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Re: Questions to those opposing free trade

#20  Postby blackarmada » Sep 24, 2010 4:59 am

Strontium Dog wrote:

Free trade eradicates those disparities. That "unfair advantage" a country has in the labour market disappears as their economy develops and catches up to everyone else. In less than half a century, South Korea went from third world to first world and now it's a G20 economy where workers enjoy the kind of legal protections that we do. And all because of free trade. Just compare it to its neighbour to the north, where trade is about as unfree as you can get, and you'll realise opposition to free trade isn't just nonsensical - it's criminal.


The question that Hugin keeps avoiding with his juvenile tactics is not whether free trade is good but whether that it is geninue free trade being offered, not one sided exchanges where the country in question must open its borders to Western imports and capital but only selected items can be exported in turn.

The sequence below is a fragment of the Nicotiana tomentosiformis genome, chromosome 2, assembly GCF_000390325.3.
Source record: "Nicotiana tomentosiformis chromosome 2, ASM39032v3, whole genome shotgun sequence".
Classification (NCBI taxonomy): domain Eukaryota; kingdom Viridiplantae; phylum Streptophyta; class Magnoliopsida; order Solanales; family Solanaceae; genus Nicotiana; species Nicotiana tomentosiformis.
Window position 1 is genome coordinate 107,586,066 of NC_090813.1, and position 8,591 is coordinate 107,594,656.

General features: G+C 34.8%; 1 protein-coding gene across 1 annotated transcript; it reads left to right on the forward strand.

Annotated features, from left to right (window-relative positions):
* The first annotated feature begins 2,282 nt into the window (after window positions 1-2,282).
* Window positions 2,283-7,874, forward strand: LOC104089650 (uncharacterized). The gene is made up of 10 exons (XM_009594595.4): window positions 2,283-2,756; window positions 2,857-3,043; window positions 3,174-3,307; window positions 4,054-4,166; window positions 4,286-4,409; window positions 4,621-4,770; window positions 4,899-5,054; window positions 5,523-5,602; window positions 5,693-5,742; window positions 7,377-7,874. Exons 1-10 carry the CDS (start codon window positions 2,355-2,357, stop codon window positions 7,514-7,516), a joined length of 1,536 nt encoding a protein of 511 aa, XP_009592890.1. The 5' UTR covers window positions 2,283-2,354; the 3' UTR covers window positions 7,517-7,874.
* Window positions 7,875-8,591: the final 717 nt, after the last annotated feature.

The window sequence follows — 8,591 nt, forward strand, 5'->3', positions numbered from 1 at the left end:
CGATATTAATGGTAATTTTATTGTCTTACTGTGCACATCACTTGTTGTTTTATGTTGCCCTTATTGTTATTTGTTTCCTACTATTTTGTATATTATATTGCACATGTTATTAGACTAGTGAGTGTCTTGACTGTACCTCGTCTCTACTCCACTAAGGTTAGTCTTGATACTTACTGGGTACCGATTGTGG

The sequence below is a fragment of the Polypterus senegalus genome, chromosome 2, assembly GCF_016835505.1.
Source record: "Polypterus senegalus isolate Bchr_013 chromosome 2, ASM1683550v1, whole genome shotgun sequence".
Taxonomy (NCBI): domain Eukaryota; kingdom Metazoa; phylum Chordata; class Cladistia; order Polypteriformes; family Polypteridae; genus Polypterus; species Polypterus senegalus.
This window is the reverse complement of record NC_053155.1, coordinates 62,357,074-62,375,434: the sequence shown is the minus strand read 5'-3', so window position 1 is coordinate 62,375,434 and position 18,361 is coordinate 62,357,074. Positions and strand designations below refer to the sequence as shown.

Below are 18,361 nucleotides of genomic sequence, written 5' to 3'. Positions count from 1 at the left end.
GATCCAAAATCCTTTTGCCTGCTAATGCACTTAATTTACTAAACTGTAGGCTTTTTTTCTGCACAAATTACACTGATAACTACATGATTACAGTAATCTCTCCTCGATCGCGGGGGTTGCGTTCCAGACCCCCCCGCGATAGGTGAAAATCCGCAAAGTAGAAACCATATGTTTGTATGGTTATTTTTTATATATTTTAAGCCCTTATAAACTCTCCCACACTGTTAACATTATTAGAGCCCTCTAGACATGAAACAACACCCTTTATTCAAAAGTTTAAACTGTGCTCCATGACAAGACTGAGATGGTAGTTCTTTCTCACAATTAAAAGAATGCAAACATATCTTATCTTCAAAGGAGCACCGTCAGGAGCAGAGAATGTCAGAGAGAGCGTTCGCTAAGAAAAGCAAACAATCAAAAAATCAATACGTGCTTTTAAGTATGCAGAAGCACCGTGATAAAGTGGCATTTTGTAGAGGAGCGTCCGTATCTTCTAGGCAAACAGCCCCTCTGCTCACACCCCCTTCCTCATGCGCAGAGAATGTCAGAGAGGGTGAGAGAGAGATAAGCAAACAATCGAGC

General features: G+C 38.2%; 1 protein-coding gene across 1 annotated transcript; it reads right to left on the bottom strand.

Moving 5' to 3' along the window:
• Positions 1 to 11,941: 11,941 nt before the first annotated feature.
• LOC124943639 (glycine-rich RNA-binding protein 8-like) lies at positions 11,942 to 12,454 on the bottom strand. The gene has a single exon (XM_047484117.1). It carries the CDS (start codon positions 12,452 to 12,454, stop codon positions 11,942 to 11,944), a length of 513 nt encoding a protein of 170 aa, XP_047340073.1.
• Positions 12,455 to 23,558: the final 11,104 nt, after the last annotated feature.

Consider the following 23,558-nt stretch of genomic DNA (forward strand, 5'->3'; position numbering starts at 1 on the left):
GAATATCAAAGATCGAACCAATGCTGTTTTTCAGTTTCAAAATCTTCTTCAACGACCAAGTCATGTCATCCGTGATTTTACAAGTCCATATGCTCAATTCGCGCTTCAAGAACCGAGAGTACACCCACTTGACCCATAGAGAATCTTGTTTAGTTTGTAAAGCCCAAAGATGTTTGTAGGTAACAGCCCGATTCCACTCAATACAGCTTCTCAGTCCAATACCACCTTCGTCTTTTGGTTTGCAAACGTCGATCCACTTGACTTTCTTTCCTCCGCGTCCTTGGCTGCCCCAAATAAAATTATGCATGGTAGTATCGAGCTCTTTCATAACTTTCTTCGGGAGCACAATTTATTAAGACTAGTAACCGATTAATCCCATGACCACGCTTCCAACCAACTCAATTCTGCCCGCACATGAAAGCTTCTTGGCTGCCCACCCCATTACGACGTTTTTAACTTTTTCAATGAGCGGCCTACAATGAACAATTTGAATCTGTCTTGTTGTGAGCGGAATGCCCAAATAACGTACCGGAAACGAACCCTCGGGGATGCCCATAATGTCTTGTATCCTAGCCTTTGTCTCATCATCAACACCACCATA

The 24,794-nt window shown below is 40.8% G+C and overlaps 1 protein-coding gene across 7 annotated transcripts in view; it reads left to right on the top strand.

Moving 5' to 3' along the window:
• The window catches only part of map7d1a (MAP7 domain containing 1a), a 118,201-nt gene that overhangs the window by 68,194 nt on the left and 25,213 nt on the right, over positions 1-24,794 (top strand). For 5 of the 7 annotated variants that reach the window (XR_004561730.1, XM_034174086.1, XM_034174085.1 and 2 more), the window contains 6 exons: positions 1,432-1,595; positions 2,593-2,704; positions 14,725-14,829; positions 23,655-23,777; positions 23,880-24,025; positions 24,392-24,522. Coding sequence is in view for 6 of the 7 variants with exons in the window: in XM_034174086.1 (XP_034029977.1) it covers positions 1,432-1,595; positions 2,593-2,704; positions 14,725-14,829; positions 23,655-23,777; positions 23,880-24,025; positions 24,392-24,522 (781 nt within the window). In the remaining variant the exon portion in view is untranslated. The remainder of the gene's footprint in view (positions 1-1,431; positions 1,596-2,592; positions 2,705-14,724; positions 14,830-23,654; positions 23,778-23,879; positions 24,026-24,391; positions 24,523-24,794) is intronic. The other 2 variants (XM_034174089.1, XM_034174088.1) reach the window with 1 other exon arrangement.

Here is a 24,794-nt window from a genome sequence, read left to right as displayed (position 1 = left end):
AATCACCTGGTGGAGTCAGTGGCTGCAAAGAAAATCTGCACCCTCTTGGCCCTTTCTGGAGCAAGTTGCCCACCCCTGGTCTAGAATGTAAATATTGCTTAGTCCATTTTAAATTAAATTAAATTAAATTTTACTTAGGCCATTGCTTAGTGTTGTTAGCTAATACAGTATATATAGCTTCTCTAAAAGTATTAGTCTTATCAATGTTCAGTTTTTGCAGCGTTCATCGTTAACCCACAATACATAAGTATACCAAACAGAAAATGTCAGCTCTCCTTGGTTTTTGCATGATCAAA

As illustrated by Father O'Reilly in this thread
post346614.html?hilit=globalization#p346614

He has already pointed that while South Korea benefits greatly from free trade with the developed countries, it has also implemented many trade protectionism measures in order to protect its local industries. Many of its advanced industries would unlikely gained its current status if South Korea had allowed Japanese and US technology imports right from begining.
Heavy tariffs and quotas are also charged on foreign beefs, rice, tea and coffee in attempts to protect its local market.

South Korea benefitted from free trade, that is true but it is hardly an explemary example of free trade by itself. The same as the US. Comparing it to North Korea is ridiculous because their differences could hardly be blamed on just the lack of free trade.
Last edited by blackarmada on Sep 24, 2010 5:14 am, edited 1 time in total.